The global solar microinverter and DC optimiser market is set to increase fivefold by 2017, according to a report from analysts GTM Research.
GTM estimates shipments of so-called module-level power electronics (MLPE) equipment will surpass 5GW by 2017, up from 1.1GW in 2013.
Throughout last year more than 1GW of MPLE was installed, adding to a cumulative total of more than 2GW installed capacity in 2013.
MPLE products include DC power optimisers, used to optimise the energy harvested from PV panels, and microinverters, used to increase yield on (mainly residential) systems, by installing one inverter per panel, rather than one string inverter to an array.
The report singles out 2014 as being a landmark year for MPLE products, with the market predicted to take off and grow fivefold by 2017.
GTM calls the predicted soar in MPLE products a “second chapter” in the market, after the “first chapter”, starting four years ago. GTM has said companies are now advocating installer operational throughput, design flexibility, cost reductions in labour and electrical balance of systems.
Hitherto the market has been dominated by three major companies – Enphase Energy, SolarEdge Technologies and Tigo Energy edging in third. These three companies accounted for 88% of shipping in 2013. “A new gang of well-funded competitors are entering the space to challenge the three established firms,” said GTM research marketing manager, Mike Munsell.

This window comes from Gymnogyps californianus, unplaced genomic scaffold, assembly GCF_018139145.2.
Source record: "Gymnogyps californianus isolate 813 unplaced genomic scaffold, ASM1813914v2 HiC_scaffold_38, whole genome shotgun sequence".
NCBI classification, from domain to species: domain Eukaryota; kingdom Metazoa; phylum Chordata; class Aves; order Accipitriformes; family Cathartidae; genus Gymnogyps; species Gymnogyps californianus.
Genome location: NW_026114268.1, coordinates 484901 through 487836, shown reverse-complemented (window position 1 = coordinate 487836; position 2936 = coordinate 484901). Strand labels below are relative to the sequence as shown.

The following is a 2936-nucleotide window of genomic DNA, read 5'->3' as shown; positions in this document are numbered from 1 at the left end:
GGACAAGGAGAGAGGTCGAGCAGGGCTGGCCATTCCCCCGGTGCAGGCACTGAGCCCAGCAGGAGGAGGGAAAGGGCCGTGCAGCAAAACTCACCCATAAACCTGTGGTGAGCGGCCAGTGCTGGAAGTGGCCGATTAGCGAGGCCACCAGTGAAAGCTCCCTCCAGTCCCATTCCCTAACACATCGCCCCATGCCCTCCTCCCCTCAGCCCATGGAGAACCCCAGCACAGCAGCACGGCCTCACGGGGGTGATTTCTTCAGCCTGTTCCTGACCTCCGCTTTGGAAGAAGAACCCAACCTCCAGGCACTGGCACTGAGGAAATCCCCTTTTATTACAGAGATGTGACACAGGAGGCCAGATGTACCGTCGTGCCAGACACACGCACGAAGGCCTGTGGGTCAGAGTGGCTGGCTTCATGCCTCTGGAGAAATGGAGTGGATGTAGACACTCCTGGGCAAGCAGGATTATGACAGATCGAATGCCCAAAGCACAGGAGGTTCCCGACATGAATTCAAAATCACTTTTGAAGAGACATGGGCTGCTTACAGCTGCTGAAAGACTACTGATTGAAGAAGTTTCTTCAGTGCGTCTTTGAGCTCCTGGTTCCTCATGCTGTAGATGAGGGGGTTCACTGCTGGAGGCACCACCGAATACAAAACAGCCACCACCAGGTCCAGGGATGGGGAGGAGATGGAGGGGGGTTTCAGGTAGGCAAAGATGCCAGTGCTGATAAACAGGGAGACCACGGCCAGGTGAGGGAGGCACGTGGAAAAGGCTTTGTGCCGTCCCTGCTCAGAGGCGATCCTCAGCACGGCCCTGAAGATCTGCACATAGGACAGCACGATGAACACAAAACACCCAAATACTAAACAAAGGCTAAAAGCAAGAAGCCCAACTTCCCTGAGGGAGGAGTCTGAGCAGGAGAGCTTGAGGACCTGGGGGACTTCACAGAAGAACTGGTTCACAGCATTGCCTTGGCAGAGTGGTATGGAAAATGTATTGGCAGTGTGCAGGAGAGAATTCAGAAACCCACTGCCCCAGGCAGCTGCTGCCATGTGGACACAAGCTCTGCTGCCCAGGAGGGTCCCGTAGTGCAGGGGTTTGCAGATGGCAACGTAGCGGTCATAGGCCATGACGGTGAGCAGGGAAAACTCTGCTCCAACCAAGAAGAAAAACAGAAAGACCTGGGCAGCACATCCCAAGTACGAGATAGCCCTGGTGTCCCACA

MPLE products first entered the market just four years ago; they have expanded from solely catering for residential, to commercial scale.
GTM said that in the “first chapter”, MPLE market entrants advertised an increase in energy yield, improvement of system reliability, and granular monitoring – though many suffered restructuring and bankruptcy.
“The companies of four years ago would not recognise the companies of today,” said report author and consultant, Paul Grana, explaining large cost reductions and companies selling “a broader and much more compelling value proposition” had boosted the market. “The sector has grown from a small niche to shipping more than a gigawatt per year,” added Grana.
According to GTM, new companies, many private or with significant capital backing, are now stepping into the market. In distribution optimisation markets alone (accounting for 2.5% of overall PV markets), more than US$600 million had been invested at the end of 2013.
The report also cites the increase in fully integrated AC modules and smart modules are entering the market, increasing the amount of module manufacturers entering MPLE product markets. Module manufacturers will have a significant impact on the MPLE market up to 2017.
MJ Shiao, director of solar research at GTM Research, said the “untapped opportunity” for installers and investors to reduce overall PV system and operational costs by focusing on balance of system costs, microinverters and DC optimisers, will see shipments “increasing fivefold and revenues from MLPE sales more than doubling by 2017”. He predicted the US, UK, Germany, and Australia will continue to “embrace and expand” MPLE products.